Psychophysiological effects of music on acute recovery from high-intensity interval training

JONES, Leighton, TILLER, Nicholas and KARAGEORGHIS, Costas I. (2017). Psychophysiological effects of music on acute recovery from high-intensity interval training. Physiology & Behavior, 170, 106-114.

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Link to published version:: https://doi.org/10.1016/j.physbeh.2016.12.017
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    Abstract

    Numerous studies have examined the multifarious effects of music applied during exercise but few have assessed the efficacy of music as an aid to recovery. Music might facilitate physiological recovery via the entrainment of respiratory rhythms with music tempo. High-intensity exercise training is not typically associated with positive affective responses, and thus ways of assuaging negative affect warrant further exploration. This study assessed the psychophysiological effects of music on acute recovery and prevalence of entrainment in between bouts of high-intensity exercise. Thirteen male runners (Mage = 20.2 ± 1.9 years; BMI = 21.7 ± 1.7; V̇O2 max = 61.6 ± 6.1 mL·kg·min− 1) completed three exercise sessions comprising 5 × 5-min bouts of high-intensity intervals interspersed with 3-min periods of passive recovery. During recovery, participants were administered positively-valenced music of a slow-tempo (55–65 bpm), fast-tempo (125–135 bpm), or a no-music control. A range of measures including affective responses, RPE, cardiorespiratory indices (gas exchange and pulmonary ventilation), and music tempo-respiratory entrainment were recorded during exercise and recovery. Fast-tempo, positively-valenced music resulted in higher Feeling Scale scores throughout recovery periods (p < 0.01, ηp 2 = 0.38). There were significant differences in HR during initial recovery periods (p < 0.05, ηp 2 = 0.16), but no other music-moderated differences in cardiorespiratory responses. In conclusion, fast-tempo, positively-valenced music applied during recovery periods engenders a more pleasant experience. However, there is limited evidence that music expedites cardiorespiratory recovery in between bouts of high-intensity exercise. These findings have implications for athletic training strategies and individuals seeking to make high-intensity exercise sessions more pleasant.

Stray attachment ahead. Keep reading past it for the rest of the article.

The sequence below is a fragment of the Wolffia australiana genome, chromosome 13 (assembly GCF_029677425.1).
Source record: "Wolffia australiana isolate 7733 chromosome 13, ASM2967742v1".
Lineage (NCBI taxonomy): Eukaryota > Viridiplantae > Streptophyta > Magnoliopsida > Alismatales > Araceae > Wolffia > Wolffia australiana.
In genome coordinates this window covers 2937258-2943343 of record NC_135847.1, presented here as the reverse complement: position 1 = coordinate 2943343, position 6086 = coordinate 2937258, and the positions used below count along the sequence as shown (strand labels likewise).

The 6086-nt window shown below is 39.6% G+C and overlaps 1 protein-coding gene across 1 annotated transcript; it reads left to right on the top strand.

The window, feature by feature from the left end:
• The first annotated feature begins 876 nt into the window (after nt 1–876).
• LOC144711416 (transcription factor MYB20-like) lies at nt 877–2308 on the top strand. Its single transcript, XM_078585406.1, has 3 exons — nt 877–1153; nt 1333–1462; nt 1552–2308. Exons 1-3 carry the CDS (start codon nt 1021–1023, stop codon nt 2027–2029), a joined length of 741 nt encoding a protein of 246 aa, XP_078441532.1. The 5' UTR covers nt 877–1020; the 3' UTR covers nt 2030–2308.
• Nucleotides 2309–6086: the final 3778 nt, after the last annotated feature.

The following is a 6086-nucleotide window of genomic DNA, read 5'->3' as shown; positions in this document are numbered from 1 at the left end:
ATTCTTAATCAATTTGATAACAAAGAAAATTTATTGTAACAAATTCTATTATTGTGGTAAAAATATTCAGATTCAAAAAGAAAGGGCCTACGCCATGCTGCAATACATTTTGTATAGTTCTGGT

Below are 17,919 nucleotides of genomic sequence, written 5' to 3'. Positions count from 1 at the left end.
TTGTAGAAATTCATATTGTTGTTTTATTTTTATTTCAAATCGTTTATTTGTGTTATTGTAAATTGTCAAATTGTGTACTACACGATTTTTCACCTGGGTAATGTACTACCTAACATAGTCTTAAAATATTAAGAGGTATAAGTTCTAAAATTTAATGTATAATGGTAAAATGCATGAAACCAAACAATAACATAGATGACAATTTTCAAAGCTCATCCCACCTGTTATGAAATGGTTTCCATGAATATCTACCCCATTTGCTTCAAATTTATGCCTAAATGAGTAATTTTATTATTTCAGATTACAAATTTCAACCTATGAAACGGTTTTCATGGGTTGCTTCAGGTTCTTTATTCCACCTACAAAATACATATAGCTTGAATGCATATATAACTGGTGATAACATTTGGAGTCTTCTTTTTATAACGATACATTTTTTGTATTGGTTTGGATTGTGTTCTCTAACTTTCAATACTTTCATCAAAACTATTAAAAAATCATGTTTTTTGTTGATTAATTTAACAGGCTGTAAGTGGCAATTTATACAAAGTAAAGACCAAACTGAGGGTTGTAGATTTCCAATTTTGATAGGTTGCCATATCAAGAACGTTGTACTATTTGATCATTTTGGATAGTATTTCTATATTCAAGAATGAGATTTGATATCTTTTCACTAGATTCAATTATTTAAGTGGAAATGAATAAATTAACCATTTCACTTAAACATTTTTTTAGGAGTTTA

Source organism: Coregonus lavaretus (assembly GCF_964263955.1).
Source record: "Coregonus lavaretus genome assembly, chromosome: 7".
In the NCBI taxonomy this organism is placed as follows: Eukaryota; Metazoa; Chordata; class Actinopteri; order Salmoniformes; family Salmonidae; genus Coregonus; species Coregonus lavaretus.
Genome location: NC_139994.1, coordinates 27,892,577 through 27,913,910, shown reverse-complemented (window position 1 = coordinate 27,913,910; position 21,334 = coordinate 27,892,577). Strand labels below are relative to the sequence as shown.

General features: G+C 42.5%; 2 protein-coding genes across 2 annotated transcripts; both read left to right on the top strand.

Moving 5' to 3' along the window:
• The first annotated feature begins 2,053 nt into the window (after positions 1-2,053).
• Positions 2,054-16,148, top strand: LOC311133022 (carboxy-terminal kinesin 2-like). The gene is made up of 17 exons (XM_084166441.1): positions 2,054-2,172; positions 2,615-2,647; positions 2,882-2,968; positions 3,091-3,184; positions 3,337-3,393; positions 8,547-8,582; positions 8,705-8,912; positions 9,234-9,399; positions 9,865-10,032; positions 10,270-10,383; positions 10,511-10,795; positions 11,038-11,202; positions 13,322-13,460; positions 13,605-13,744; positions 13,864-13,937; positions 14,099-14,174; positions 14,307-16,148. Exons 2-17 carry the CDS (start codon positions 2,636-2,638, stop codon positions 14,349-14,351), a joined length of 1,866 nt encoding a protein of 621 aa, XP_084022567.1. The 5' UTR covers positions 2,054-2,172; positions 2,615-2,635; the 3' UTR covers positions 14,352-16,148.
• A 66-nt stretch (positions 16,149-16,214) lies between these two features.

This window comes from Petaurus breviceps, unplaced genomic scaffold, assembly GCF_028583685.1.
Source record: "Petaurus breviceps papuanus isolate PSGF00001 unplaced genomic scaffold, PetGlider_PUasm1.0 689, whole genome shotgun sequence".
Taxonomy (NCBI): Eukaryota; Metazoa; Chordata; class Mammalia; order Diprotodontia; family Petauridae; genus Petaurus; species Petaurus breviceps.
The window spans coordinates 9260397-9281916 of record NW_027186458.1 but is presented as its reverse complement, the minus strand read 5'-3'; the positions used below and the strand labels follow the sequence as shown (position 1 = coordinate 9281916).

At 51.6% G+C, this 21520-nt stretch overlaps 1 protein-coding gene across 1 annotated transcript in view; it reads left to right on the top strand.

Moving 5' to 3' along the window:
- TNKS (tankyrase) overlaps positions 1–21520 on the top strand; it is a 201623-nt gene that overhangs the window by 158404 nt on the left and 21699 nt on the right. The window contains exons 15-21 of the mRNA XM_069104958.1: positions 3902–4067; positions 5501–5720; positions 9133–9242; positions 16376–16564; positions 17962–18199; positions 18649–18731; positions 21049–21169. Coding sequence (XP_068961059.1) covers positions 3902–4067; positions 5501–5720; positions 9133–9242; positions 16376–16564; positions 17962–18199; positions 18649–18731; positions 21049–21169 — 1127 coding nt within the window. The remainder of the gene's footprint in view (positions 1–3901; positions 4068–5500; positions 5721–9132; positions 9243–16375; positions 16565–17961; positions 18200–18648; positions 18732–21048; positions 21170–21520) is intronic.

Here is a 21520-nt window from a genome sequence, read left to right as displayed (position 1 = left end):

Item Type: Article
    Research Institute, Centre or Group - Does NOT include content added after October 2018: Centre for Sport and Exercise Science
    Identification Number: https://doi.org/10.1016/j.physbeh.2016.12.017
    Page Range: 106-114
    Depositing User: Margaret Boot
    Date Deposited: 13 Jan 2017 10:00
    Last Modified: 08 Jul 2019 19:17
    URI: http://shura.shu.ac.uk/id/eprint/14610

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